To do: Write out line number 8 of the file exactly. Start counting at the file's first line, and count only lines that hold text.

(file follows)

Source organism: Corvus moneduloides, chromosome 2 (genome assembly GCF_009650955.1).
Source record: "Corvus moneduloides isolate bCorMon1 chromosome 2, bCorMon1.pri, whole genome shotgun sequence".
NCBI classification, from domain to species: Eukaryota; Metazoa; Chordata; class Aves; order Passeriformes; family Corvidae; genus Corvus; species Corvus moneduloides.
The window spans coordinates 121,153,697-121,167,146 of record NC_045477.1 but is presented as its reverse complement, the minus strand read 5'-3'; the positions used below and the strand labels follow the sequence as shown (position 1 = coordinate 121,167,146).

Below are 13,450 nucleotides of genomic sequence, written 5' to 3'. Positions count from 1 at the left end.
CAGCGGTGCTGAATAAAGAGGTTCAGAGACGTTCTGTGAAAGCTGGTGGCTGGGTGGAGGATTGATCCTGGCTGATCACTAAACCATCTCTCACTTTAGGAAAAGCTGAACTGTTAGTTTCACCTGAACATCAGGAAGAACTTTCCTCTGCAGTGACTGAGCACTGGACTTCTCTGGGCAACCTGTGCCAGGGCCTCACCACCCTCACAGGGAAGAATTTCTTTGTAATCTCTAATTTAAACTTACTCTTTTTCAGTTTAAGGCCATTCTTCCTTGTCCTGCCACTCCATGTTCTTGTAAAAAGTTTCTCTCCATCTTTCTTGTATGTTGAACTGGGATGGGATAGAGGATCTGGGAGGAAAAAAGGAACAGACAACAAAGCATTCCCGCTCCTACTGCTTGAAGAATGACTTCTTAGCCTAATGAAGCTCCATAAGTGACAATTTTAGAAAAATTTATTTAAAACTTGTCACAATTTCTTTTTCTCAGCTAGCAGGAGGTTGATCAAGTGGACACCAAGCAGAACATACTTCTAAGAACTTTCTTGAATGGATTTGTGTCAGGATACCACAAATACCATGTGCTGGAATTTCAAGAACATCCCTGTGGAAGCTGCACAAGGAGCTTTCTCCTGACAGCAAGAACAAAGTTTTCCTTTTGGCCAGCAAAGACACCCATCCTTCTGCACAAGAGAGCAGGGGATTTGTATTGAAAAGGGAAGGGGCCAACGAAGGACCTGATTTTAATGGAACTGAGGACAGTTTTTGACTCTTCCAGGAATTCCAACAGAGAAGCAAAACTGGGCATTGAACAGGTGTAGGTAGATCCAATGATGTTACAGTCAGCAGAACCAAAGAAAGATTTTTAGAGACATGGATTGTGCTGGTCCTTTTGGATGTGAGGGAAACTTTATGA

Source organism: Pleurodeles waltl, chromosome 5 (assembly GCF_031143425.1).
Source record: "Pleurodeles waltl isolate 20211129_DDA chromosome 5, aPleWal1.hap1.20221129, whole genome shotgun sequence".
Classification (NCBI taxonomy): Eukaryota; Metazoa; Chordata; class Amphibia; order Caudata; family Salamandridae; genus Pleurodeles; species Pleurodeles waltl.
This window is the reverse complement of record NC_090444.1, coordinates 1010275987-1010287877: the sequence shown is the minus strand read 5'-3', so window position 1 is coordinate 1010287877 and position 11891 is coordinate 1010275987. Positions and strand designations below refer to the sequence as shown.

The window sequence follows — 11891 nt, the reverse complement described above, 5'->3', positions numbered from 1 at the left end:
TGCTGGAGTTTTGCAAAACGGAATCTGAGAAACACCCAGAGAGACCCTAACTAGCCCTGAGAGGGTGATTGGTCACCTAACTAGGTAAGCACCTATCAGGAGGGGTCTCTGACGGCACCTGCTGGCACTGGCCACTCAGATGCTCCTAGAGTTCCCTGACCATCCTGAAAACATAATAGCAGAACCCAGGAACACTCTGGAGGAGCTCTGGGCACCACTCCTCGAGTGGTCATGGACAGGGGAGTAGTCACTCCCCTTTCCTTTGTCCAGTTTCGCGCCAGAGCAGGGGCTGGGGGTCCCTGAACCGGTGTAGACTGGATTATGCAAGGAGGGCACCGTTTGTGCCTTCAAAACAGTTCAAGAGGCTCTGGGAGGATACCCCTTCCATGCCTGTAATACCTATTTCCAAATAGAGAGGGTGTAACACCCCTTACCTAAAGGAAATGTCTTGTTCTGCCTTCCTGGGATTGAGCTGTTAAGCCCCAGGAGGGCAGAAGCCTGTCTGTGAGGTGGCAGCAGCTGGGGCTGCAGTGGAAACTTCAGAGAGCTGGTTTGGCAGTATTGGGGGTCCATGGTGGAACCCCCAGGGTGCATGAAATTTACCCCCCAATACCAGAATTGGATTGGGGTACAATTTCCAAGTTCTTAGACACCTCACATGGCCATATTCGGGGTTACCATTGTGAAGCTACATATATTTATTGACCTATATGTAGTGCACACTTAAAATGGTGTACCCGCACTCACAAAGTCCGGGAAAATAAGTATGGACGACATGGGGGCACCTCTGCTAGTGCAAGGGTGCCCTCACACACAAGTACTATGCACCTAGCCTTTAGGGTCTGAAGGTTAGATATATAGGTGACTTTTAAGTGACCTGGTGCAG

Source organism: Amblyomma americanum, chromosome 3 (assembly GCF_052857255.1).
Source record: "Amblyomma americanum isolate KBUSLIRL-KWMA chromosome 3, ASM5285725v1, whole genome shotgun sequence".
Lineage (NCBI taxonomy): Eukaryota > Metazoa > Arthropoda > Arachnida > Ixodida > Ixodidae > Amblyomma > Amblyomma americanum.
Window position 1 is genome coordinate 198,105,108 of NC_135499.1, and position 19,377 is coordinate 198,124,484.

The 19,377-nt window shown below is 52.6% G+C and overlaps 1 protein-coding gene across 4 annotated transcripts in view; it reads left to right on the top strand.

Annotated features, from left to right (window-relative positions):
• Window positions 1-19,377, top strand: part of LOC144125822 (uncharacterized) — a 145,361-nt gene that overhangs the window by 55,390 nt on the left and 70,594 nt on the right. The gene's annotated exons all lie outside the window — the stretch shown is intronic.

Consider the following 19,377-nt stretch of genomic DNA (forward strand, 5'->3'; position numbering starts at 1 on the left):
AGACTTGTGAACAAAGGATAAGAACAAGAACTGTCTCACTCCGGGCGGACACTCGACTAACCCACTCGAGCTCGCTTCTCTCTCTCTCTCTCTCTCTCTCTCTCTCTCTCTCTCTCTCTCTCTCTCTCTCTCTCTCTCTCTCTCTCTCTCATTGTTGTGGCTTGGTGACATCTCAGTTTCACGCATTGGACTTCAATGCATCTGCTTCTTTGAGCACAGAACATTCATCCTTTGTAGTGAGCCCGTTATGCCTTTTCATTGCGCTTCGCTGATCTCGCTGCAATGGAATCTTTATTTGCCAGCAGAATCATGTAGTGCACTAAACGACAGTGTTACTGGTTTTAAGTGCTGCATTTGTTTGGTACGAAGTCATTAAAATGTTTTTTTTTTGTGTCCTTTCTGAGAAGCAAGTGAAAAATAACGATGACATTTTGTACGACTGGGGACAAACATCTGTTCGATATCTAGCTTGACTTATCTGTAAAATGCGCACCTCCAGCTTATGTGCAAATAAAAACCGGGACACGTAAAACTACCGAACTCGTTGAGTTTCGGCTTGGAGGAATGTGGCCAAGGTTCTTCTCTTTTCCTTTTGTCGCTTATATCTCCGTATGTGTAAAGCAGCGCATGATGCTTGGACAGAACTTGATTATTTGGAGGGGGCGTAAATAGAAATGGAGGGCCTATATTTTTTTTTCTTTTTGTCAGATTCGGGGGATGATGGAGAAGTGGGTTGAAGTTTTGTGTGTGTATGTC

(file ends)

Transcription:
Source record: "Pleurodeles waltl isolate 20211129_DDA chromosome 5, aPleWal1.hap1.20221129, whole genome shotgun sequence".